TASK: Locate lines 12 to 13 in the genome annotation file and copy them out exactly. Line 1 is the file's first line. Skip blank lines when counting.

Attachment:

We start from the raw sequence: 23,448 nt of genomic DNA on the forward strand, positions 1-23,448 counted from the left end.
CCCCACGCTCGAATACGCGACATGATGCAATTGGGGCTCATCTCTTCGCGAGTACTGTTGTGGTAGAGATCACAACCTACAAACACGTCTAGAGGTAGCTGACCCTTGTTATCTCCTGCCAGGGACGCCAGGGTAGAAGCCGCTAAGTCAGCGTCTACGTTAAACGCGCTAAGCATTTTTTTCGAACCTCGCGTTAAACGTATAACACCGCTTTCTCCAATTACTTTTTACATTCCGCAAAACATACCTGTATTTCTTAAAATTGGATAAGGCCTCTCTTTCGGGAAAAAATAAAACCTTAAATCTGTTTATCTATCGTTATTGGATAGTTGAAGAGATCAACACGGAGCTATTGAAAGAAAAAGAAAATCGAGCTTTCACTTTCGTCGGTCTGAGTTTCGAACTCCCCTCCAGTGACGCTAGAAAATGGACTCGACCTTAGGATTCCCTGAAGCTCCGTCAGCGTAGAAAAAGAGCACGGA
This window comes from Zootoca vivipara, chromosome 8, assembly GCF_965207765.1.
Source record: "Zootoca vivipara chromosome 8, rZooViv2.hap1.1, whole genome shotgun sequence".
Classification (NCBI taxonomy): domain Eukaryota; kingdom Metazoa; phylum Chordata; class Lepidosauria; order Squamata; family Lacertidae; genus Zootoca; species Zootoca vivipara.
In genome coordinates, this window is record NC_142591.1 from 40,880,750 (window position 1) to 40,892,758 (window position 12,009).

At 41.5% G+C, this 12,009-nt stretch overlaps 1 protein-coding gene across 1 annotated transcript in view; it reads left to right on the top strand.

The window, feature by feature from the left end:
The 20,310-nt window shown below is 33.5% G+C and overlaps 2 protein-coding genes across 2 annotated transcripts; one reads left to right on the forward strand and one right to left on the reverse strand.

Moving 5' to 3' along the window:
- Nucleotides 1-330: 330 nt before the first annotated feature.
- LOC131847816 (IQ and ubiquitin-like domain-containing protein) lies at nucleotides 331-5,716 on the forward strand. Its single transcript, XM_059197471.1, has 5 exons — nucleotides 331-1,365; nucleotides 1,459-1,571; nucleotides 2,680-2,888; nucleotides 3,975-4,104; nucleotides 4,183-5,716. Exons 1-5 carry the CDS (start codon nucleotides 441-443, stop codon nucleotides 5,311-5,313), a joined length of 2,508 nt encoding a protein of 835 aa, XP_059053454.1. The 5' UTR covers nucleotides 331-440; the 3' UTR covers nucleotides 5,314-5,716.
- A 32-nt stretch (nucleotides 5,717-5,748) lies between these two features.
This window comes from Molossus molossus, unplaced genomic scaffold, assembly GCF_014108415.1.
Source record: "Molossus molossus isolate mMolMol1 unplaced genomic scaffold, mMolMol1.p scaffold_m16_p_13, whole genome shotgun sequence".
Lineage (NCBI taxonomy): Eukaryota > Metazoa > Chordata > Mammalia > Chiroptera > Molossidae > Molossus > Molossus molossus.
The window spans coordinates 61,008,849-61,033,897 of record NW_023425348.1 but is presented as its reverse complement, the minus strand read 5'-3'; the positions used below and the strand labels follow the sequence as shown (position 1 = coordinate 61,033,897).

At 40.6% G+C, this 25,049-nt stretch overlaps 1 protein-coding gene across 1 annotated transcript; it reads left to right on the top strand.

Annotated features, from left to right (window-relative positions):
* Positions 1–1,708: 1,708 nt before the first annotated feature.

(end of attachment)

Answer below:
- LOC131847816 (IQ and ubiquitin-like domain-containing protein) lies at nucleotides 331-5,716 on the forward strand. Its single transcript, XM_059197471.1, has 5 exons — nucleotides 331-1,365; nucleotides 1,459-1,571; nucleotides 2,680-2,888; nucleotides 3,975-4,104; nucleotides 4,183-5,716. Exons 1-5 carry the CDS (start codon nucleotides 441-443, stop codon nucleotides 5,311-5,313), a joined length of 2,508 nt encoding a protein of 835 aa, XP_059053454.1. The 5' UTR covers nucleotides 331-440; the 3' UTR covers nucleotides 5,314-5,716.
- A 32-nt stretch (nucleotides 5,717-5,748) lies between these two features.